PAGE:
Does git merge -s ours strategy preserve the commit from garbage collecting?

In our project we have a model comparator that checks the performance of the code and saves the statistics together with the git hash of the commit. The problem is that in many cases this commit becomes orphaned later, and we cannot retrieve the commit just using the git hash.

I've proposed a solution to merge the commit on a special shelter branch right after saving the statistics. That would allow us to have a single branch that is responsible for keeping the commits alive (this branch can even be made restricted to prevent losing the commits after the merge). This solution however opens another problem with possible merge conflicts that are undesirable while automatic merge from script; my final idea is to use the ours strategy for merging: git merge -s ours <hash>. This merge strategy doesn't take a single line from the commit we are merging, and just makes a dummy commit that belongs to the shelter while being a dependent of the commit that otherwise may become orphaned.

To convince the team that this strategy would work I need to provide a written evidence from the git reference that clearly states that even the -s ours strategy preserves the commit from garbage collecting (the fact that this strategy doesn't take a single line from the source commit introduces some uncertainty). So far I've found a vague statement:

git gc tries very hard not to delete objects that are referenced anywhere in your repository. In particular, it will keep not only objects referenced by your current set of branches and tags, but also objects referenced by the index, remote-tracking branches, notes saved by git notes under refs/notes/, reflogs (which may reference commits in branches that were later amended or rewound), and anything else in the refs/* namespace. If you are expecting some objects to be deleted and they aren’t, check all of those locations and decide whether it makes sense in your case to remove those references.

This quote doesn't say anything about different merge strategies, and I expect a devil in the detail. For example, git merge --squash, being a "merge", doesn't preserve the dependencies.

My question is whether there is an explicit statement that resolves the ambiguity for the git merge -s ours strategy.

3 answers

  • answered 2020-10-21 21:19 mkrieger1

    Long question, short answer: yes.

    Slightly longer answer: Using the ours strategy only affects the file contents that are used in the merge commit (those from the branch merged into). But the commit from the other branch whose contents are discarded is still one of the parent commits of the newly created merge commit, therefore reachable and not garbage collected.

    In fact, this is in my view one of the primary use cases for the ours merge strategy; to keep a reference to a series of commits that did not make it into the final product.


    To convince your team, you can just do the merge and show them the commit history in a graphical repository viewer like gitk. If the merged commits are visible, they will not be garbage collected.

  • answered 2020-10-21 23:03 jthill

    For example, git merge --squash, being a "merge", doesn't preserve the dependencies.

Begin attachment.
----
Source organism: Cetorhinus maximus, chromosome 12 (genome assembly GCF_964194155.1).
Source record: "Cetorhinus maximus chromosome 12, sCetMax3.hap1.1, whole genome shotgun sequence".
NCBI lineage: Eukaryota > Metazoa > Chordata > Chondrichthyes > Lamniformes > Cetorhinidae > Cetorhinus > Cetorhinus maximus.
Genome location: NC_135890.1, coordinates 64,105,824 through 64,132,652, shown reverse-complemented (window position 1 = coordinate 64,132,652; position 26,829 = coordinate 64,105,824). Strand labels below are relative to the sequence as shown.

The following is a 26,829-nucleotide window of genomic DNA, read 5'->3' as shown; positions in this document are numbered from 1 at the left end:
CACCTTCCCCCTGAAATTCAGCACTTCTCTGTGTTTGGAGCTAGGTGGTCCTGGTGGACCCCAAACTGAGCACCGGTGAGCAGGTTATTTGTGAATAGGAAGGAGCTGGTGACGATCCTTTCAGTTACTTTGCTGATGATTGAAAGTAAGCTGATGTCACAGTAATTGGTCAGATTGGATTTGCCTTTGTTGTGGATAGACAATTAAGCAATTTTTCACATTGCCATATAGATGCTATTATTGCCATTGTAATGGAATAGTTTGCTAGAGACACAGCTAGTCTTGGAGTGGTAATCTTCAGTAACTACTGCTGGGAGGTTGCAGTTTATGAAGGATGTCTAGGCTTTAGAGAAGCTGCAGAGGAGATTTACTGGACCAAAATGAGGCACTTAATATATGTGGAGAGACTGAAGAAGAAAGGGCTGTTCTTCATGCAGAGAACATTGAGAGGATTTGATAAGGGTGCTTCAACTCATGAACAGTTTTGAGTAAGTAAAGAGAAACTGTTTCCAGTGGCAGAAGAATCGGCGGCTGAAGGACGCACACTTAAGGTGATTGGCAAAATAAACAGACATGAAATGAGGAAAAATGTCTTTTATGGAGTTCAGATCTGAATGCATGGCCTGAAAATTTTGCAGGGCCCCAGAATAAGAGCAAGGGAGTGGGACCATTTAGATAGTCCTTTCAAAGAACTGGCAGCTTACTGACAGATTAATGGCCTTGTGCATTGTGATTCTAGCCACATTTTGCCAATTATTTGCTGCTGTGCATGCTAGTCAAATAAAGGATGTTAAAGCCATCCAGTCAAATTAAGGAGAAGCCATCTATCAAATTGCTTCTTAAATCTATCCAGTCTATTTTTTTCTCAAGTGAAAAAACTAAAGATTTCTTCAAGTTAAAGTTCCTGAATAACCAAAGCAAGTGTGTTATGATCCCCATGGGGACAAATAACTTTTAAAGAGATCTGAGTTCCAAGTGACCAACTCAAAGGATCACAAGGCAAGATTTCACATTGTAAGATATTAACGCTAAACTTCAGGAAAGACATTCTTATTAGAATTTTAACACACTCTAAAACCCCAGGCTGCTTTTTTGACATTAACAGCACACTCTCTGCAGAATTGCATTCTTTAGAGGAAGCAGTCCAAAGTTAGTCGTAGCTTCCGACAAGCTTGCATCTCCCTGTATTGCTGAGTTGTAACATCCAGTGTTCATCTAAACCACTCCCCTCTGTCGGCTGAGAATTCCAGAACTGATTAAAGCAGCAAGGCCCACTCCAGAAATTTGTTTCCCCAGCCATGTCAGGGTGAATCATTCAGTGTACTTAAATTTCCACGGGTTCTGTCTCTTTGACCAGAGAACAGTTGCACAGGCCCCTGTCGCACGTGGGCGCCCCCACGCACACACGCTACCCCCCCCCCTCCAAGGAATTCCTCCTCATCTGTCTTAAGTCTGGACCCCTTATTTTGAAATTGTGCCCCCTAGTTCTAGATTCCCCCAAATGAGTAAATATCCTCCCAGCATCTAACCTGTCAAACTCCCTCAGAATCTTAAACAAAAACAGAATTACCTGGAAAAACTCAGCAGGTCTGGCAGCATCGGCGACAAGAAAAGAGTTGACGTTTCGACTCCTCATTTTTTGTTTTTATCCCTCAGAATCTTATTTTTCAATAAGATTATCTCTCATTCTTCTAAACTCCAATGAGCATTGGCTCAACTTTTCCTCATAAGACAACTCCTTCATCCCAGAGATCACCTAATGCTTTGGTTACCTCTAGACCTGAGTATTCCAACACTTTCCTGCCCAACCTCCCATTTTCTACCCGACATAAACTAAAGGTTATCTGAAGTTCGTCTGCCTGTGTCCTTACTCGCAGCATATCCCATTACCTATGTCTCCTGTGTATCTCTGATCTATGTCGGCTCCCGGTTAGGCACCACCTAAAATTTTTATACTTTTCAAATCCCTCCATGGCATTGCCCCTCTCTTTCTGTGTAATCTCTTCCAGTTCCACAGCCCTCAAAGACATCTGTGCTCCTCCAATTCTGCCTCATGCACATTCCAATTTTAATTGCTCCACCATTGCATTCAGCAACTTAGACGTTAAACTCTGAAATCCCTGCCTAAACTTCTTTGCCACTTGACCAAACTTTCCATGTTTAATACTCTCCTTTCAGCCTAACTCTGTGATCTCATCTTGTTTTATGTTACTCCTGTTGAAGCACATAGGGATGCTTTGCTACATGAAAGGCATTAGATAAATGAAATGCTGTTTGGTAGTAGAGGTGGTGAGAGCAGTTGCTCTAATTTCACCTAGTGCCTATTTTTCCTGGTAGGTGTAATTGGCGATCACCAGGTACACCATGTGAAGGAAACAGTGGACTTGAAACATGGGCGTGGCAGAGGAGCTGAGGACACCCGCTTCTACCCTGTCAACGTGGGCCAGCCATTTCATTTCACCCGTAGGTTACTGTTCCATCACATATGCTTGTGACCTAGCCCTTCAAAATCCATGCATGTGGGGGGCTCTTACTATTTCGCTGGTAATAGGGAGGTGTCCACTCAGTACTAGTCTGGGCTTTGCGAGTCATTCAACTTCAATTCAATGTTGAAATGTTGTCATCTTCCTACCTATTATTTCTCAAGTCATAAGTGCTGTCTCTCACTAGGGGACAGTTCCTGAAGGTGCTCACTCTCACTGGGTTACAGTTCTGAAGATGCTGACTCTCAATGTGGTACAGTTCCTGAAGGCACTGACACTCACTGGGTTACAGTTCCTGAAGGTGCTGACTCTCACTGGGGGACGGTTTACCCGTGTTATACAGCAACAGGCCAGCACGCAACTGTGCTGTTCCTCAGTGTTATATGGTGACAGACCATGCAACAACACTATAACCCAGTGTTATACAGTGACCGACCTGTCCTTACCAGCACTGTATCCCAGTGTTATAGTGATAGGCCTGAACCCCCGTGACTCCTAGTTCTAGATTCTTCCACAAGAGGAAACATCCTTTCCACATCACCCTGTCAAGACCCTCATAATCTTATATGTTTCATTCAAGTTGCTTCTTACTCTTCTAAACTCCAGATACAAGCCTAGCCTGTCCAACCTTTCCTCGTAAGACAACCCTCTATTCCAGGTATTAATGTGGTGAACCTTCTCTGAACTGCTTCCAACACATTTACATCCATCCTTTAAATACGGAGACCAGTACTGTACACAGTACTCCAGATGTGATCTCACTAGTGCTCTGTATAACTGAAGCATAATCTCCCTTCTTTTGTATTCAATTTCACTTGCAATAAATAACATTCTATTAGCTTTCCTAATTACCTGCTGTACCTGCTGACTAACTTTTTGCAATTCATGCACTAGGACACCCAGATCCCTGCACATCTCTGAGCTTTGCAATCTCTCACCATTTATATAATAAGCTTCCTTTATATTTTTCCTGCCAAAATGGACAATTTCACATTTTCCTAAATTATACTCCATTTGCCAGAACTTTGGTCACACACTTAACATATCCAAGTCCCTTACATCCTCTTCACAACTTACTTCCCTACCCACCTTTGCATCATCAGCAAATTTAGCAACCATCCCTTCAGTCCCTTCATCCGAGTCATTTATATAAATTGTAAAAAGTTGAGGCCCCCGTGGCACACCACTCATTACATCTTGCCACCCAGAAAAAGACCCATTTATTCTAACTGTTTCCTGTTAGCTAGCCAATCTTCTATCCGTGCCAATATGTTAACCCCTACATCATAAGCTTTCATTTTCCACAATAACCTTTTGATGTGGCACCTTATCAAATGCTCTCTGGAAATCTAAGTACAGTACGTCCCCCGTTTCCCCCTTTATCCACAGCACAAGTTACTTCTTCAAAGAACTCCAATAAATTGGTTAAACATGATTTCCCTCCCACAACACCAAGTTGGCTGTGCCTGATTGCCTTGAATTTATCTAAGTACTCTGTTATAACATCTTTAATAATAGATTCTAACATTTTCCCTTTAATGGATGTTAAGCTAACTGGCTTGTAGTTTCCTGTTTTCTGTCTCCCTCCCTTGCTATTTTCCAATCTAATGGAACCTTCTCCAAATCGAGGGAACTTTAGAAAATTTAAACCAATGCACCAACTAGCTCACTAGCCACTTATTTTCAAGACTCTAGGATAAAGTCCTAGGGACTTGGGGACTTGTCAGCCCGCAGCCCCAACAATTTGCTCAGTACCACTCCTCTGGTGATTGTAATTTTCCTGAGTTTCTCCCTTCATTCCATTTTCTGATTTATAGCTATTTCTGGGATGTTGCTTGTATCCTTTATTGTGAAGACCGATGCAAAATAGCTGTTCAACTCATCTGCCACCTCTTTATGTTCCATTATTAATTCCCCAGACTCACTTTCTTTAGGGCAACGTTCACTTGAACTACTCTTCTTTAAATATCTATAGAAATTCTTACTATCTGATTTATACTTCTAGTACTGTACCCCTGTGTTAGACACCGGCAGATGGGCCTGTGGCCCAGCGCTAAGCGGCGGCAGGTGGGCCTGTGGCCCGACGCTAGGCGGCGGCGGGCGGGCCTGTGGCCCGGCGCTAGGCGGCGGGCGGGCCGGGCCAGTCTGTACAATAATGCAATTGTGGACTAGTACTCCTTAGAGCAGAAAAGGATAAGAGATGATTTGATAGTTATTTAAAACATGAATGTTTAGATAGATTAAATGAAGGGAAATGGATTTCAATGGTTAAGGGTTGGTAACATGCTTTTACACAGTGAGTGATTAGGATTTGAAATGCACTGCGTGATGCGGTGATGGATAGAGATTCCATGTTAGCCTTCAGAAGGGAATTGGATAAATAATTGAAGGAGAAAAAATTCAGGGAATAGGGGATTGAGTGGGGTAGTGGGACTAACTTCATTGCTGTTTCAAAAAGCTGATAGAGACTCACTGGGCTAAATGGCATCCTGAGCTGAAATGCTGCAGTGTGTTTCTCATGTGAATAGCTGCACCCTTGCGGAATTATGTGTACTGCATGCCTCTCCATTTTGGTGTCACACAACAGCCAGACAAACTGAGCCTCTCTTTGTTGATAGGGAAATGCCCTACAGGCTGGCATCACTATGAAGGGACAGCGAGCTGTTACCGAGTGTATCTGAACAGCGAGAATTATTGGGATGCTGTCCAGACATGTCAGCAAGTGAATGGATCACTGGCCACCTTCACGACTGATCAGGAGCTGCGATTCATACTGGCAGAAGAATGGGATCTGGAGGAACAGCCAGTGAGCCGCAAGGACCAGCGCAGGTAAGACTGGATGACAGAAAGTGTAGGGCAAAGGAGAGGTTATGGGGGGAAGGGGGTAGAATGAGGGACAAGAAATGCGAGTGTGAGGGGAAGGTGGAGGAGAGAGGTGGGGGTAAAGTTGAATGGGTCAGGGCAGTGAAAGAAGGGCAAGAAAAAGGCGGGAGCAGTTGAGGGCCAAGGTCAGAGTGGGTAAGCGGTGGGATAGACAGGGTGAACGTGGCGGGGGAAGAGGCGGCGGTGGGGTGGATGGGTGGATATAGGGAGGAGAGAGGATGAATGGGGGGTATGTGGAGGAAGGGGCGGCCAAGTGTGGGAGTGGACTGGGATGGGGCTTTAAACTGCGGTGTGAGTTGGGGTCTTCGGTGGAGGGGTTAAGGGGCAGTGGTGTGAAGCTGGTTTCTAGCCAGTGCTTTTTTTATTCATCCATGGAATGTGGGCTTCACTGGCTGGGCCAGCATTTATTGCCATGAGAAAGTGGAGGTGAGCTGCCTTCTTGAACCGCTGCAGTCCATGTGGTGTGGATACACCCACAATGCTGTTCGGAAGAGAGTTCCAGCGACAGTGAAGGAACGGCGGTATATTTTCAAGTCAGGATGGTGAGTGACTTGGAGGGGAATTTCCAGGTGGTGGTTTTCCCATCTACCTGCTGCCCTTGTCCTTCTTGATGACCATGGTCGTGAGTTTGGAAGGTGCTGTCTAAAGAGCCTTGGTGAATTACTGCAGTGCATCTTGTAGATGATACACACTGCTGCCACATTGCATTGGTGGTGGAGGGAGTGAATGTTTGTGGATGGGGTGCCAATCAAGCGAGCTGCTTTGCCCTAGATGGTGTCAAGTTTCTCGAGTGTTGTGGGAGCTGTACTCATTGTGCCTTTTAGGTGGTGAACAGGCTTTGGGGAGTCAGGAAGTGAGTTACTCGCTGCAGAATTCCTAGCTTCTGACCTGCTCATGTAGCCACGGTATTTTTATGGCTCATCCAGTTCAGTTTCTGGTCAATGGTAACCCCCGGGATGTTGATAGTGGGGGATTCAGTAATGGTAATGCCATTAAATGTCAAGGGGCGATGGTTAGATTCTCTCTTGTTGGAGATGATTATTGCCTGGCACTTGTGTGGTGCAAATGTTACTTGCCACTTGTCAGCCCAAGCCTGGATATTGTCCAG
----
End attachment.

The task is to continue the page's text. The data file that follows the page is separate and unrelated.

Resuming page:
That's the only option that doesn't preserve ancestry on success, so it's the only option that discusses the resulting (lack of added) ancestry.

    My question is whether there is an explicit statement that resolves the ambiguity for the git merge -s ours strategy.

    In all other cases, the merged history is an ancestor of the merge result. You can verify this by inspection of the docs. There's no ambiguity about the -s/--strategy option docs, that option doesn't affect the resulting ancestry at all, only how the resulting contents are arrived at, so that's all that it discusses.

  • answered 2020-10-22 02:52 Mark Adelsberger

    All merges preserve all of their parents. It doesn't matter what strategy is used.

    What you say about merge --squash is misleading. When you say it doesn't preserve commits from the target branch, you're right; but when you say "being a 'merge'"... it isn't. Just like a fast-forward isn't a merge. A merge is a commit with more than one parent; not all merge commands produce one.

    Specifically, if you're on master and you git merge --squash dev, what --squash does is to omit the second parent pointer on the resulting commit (which would be the pointer to dev in a real merge). That's why the result doesn't preserve commits from dev if they later become orphaned - since the resulting commit doesn't point to them, they aren't part of its history.

    But changing the merge strategy does not change the parent pointers. At any time you can observe that the merged-in commit is part of the history (regardless of whether any content was taken from it) by looing at the output of git log on the resulting branch (or a gitk graph if you'd like a more visual representation); and that means it has to be preserved.

    That said, any ref will preserve the full history of the commit it points to - not just a branch. It seems to me that tagging the affected commits would be a more straightforward / less confusing way to do it. That is, this is more in line with what a lightweight tag might be expected to be used for, and not so much in line with what a branch would be used for. (If you object to using tags because you use them for something else and don't want to clutter that namespace, you could use a custom ref namespace of some sort and it would still seem more straightforward to me.)